India is the world’s largest producer of milk, with many relying on milk as a primary source of income. Farmers deliver milk at village dairy collection centres, who in turn sell the milk or use it to make dairy products.
But without access to a reliable power supply, keeping milk fresh for a long duration is very difficult. According to the Indian government’s Economic Survey 2015-16, the dairy industry loses a significant proportion of milk every year to an underdeveloped refrigeration chain. This also means that the quality of milk is often compromised. This is arguably the most concerning factor for Indian dairy processors and farmers at the collection level.
Promethean Power Systems, a Pune-based company that has pioneered a diesel-free, thermal-energy-storage-based refrigeration solution, believes that the challenges in the dairy supply chain can be addressed by implementing innovative refrigeration technology to reduce spoilage and improve milk quality.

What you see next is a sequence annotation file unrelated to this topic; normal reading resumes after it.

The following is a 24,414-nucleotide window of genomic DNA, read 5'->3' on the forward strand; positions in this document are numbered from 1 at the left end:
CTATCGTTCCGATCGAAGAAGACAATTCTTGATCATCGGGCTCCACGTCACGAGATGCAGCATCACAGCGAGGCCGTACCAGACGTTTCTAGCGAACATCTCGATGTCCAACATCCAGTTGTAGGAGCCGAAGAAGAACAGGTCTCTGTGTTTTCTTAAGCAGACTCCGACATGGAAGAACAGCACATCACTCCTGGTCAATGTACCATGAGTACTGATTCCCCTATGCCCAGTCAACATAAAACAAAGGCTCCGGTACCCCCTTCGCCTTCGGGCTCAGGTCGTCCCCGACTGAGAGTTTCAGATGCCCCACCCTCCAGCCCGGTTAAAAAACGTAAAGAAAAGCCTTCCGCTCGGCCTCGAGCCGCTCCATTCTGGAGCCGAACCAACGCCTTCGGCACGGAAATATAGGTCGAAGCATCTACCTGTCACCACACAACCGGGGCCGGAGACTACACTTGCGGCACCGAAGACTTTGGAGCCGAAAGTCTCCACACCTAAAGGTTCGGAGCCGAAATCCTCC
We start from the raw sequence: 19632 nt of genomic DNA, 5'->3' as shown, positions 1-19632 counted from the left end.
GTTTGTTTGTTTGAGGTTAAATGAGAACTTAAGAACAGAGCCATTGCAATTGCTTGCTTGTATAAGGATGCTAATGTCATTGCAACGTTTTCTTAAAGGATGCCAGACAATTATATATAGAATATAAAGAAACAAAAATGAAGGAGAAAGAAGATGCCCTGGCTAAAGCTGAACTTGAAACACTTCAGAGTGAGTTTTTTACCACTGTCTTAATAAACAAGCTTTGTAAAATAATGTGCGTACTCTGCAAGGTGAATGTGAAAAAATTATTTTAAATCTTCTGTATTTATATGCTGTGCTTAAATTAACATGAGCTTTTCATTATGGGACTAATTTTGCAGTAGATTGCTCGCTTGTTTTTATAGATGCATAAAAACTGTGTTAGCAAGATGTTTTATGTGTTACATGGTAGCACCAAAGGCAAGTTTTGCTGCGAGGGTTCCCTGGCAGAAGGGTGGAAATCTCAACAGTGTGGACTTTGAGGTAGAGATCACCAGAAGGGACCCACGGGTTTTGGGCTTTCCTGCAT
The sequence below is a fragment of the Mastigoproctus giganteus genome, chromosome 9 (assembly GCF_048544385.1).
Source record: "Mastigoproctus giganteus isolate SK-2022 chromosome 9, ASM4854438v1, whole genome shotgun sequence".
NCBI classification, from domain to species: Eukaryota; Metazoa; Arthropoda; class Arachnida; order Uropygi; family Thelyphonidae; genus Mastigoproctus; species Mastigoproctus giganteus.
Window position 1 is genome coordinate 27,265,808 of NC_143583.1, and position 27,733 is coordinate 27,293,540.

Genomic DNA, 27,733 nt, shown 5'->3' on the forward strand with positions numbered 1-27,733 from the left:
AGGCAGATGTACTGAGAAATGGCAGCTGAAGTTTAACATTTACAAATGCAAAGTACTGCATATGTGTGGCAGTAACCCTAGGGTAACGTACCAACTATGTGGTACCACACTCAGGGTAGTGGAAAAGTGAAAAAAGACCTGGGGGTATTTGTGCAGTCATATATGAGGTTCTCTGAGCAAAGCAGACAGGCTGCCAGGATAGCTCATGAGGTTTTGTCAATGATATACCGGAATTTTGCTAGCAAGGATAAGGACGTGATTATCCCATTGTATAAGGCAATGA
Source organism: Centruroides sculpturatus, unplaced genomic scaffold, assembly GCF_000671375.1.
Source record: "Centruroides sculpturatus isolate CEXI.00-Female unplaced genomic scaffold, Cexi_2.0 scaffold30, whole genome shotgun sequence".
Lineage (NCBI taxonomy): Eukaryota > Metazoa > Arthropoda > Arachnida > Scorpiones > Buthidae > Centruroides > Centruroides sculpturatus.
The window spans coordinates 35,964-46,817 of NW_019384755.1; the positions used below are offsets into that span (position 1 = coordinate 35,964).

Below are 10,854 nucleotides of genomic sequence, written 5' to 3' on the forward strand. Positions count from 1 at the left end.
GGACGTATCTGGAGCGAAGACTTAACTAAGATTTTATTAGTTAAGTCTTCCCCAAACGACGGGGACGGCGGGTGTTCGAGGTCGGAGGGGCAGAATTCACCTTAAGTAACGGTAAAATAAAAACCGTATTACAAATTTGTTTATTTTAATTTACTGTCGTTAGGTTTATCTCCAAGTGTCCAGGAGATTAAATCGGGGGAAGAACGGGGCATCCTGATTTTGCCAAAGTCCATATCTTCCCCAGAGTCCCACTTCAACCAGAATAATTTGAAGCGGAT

Founded in the US in 2007, Promethean Power Systems launched a manufacturing and testing facility in India in 2013 to develop a new thermal battery which led to the creation of a Rapid Milk Chiller (RMC), which is now being deployed in the agricultural areas of Maharashtra, West Bengal and Tamil Nadu. The RMC uses a combination of software and reconfigurable hardware, with an aim to eliminate much of the waste, drive up nutritional standards and improve the livelihoods of millions of rural dairy farmers.
Till date, the company has sold over 500 milk chilling units to make village-level milk chilling economically and environmentally viable for its dairy partners in India. And in turn, has also helped 25,000 dairy farmers enjoy better prices for their milk and curb losses arising from spoilage.
Promethean now also plans to take its chillers, which are entirely made in India, to other countries in South Asia as well as new markets in east Africa.Anticipating an increase in new orders, Promethean has ramped up local manufacturing in Pune to double its current capacity, which now stands at 300 units per year.